People wear poppies for other reasons entirely - in memory of those who died in two world wars. I don't see the connection with a voluntary bicycle taxation scheme.

I already pay VED for my car and for my two motorbikes (and most adult cyclists are car drivers as well anyway). All this scheme will do is increase my household costs, particularly since we have 10 bikes in the family.

But are you sure the £5 would cover all the costs involved? I'm not convinced. And what actual benefit would this add to the treasury? Because if it isn't going to add a benefit, then it's pointless to introduce and will fool no one as to its value or purpose.

For those choosing not to opt for a system of no monetary benefit, would they not be at risk from even greater aggression from motorists?

Bear in mind that many racing bikes don't have serial numbers, so they would need licence plates. To give such a system some value to the authorities it would require to have some purpose, such as allowing bicycles and their owners to be identified.

Here's the rub. As the other post makes clear, all this would be doing is pandering to the ignorant and misguided views of those motorists who don't understand how road funding works and who don't understand that while a slow moving cyclist may cause them a momentary delay, the real increases in their journey times come from other motor vehicles on the roads.

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Carlton Reid [132 posts] 2 years ago
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Cue: "Cyclists only pay a fiver, I pay hundreds of pounds!"

Yet motorists don't shout 'get off the road, you don't pay for it' to low CO2 cars which pay the same as cyclists, i.e. £0.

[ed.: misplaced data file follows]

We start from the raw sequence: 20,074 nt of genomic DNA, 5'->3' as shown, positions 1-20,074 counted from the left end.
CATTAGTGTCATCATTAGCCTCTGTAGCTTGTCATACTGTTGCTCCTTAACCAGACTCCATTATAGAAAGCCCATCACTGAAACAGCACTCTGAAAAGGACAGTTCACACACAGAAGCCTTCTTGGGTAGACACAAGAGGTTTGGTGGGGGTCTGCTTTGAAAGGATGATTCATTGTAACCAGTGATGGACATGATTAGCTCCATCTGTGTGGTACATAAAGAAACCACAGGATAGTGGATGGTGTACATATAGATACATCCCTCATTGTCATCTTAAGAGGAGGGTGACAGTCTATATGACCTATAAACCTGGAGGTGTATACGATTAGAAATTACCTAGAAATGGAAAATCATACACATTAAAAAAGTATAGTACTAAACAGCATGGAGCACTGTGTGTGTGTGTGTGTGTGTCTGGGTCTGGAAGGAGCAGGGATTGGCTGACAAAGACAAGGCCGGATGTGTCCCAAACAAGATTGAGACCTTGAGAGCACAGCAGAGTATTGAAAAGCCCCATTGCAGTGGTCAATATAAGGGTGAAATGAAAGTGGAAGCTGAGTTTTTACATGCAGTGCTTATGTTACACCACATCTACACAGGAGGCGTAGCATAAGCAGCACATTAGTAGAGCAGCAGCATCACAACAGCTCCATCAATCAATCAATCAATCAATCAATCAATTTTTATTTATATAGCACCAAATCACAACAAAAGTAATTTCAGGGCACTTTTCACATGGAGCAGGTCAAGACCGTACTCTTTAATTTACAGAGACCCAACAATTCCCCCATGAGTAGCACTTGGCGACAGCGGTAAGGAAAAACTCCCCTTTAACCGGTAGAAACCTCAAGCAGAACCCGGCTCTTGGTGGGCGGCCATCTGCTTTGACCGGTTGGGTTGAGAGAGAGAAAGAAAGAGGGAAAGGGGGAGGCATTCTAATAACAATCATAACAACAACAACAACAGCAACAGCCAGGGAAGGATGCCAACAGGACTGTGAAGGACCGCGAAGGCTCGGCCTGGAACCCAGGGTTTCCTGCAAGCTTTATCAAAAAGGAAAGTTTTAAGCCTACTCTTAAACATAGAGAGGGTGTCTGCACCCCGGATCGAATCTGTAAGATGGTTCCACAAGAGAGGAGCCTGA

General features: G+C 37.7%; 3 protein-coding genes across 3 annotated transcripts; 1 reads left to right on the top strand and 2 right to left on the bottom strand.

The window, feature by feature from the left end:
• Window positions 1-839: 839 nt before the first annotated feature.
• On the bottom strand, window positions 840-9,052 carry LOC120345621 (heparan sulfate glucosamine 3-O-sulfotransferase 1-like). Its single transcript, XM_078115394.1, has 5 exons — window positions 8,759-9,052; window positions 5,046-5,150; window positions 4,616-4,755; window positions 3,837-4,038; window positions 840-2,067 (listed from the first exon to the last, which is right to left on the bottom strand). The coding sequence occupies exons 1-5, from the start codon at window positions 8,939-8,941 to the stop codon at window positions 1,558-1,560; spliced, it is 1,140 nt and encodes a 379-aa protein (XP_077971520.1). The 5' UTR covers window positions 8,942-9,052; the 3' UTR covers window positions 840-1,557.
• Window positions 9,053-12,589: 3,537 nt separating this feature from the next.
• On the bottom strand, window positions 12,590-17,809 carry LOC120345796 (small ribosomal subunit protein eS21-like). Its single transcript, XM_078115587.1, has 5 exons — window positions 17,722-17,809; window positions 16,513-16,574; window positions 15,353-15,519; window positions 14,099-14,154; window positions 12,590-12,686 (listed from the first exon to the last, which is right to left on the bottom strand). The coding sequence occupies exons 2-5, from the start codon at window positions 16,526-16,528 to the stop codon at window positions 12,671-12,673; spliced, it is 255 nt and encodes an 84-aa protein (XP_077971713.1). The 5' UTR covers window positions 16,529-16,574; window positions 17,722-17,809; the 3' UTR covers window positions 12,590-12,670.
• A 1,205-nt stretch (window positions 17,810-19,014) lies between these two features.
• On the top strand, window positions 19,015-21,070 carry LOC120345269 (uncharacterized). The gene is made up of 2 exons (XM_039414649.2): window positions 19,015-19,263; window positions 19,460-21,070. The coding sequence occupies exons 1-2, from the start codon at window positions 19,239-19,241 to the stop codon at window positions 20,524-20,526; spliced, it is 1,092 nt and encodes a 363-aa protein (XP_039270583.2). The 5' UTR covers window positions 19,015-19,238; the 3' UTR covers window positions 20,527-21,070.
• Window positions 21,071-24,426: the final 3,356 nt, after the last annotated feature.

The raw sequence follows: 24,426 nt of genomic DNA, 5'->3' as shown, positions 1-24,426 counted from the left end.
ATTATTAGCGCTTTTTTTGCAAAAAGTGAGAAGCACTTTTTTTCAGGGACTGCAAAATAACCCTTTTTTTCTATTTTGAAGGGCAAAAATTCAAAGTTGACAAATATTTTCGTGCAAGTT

====

'Why does the motorised majority want cyclists to be taxed and pay for licences & number plates?'

When you hear a call for compulsory cycle training, bicycle licensing and bike taxes (“just pennies a day, why would you object to that?”) it’s not a call for fair-play, it’s a call to drive everywhere.

Those who want cyclists to be trained, registered, pay ‘road tax’ and a bike tax, and apply for licences to cycle don’t want to share the road with lots of licensed, fee-paying, trained cyclists, they want less cyclists full-stop. The ‘no pay, no say’ crowd would use any payment as a “but you don’t pay enough” argument.

From http://ipayroadtax.com/licensed-to-cycle/licensed-to-cycle/

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arrieredupeleton [576 posts] 2 years ago
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One thought: Maybe our £5s are better spent on a full page advert in the national press, Evening Standard etc. setting a clear message about us all being road users, some just more vulnerable than others. etc etc. etc. It should be a message about safety, respect and obeying the laws of the road (for all parties).

This could be overseen by Sustrans/BC/London Cycling Campaign/Road CC etc. Although I'm sure Carlton Reid and retailers (such as a certain London based boutique cycle clothing shop) could 'assist' in their various ways.